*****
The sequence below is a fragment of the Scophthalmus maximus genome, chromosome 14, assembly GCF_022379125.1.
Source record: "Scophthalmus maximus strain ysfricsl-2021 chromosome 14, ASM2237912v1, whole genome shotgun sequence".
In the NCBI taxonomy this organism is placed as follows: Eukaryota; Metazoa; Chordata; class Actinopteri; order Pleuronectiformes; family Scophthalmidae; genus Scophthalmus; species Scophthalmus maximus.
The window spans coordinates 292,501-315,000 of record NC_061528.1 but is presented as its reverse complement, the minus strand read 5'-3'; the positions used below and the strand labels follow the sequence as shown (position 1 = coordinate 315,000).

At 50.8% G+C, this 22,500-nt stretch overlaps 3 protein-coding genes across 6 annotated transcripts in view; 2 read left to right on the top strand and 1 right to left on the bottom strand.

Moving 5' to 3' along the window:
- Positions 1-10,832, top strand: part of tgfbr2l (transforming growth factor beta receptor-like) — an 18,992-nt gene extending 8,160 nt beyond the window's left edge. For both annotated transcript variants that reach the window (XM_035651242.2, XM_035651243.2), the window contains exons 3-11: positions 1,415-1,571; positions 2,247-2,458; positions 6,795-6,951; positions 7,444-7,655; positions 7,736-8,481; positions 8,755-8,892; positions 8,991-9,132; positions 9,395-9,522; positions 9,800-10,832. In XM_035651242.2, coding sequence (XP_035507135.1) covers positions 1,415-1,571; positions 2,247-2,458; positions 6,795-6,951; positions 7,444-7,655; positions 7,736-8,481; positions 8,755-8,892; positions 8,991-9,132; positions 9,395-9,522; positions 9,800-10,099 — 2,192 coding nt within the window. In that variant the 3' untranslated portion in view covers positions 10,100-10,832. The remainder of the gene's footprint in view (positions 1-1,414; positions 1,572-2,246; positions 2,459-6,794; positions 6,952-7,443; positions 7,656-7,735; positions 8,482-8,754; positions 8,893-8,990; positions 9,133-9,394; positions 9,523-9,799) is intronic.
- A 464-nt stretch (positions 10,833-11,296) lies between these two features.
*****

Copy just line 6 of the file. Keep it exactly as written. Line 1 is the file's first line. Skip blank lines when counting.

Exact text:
Moving 5' to 3' along the window: